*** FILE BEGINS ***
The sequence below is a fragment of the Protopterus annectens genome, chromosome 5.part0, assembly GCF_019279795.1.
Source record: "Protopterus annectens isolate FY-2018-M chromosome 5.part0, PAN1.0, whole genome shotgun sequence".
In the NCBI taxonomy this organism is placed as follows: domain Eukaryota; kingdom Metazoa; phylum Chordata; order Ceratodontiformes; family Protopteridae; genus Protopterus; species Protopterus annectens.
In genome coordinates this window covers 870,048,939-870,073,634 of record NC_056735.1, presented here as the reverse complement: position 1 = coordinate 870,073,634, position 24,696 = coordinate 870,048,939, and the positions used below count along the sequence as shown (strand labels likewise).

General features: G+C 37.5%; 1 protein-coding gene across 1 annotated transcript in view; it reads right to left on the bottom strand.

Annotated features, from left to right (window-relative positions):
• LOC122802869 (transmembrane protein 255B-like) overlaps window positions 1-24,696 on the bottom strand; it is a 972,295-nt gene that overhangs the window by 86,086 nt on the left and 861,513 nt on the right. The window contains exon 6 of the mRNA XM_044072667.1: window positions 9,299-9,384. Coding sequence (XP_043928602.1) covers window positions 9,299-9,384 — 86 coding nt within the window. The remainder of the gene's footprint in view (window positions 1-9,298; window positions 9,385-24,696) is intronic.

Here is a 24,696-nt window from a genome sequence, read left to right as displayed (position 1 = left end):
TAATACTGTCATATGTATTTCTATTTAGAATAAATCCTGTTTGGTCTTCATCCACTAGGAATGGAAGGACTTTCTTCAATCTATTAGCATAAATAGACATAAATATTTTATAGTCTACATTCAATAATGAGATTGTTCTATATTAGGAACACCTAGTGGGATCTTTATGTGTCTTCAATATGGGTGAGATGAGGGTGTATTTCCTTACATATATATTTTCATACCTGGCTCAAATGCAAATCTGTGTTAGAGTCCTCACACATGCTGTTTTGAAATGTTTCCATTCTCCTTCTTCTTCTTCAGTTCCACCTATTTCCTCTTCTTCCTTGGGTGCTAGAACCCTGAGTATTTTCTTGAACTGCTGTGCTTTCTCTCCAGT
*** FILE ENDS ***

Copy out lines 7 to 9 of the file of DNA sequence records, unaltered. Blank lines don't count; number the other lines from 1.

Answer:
• LOC122802869 (transmembrane protein 255B-like) overlaps window positions 1-24,696 on the bottom strand; it is a 972,295-nt gene that overhangs the window by 86,086 nt on the left and 861,513 nt on the right. The window contains exon 6 of the mRNA XM_044072667.1: window positions 9,299-9,384. Coding sequence (XP_043928602.1) covers window positions 9,299-9,384 — 86 coding nt within the window. The remainder of the gene's footprint in view (window positions 1-9,298; window positions 9,385-24,696) is intronic.

Here is a 24,696-nt window from a genome sequence, read left to right as displayed (position 1 = left end):
TAATACTGTCATATGTATTTCTATTTAGAATAAATCCTGTTTGGTCTTCATCCACTAGGAATGGAAGGACTTTCTTCAATCTATTAGCATAAATAGACATAAATATTTTATAGTCTACATTCAATAATGAGATTGTTCTATATTAGGAACACCTAGTGGGATCTTTATGTGTCTTCAATATGGGTGAGATGAGGGTGTATTTCCTTACATATATATTTTCATACCTGGCTCAAATGCAAATCTGTGTTAGAGTCCTCACACATGCTGTTTTGAAATGTTTCCATTCTCCTTCTTCTTCTTCAGTTCCACCTATTTCCTCTTCTTCCTTGGGTGCTAGAACCCTGAGTATTTTCTTGAACTGCTGTGCTTTCTCTCCAGT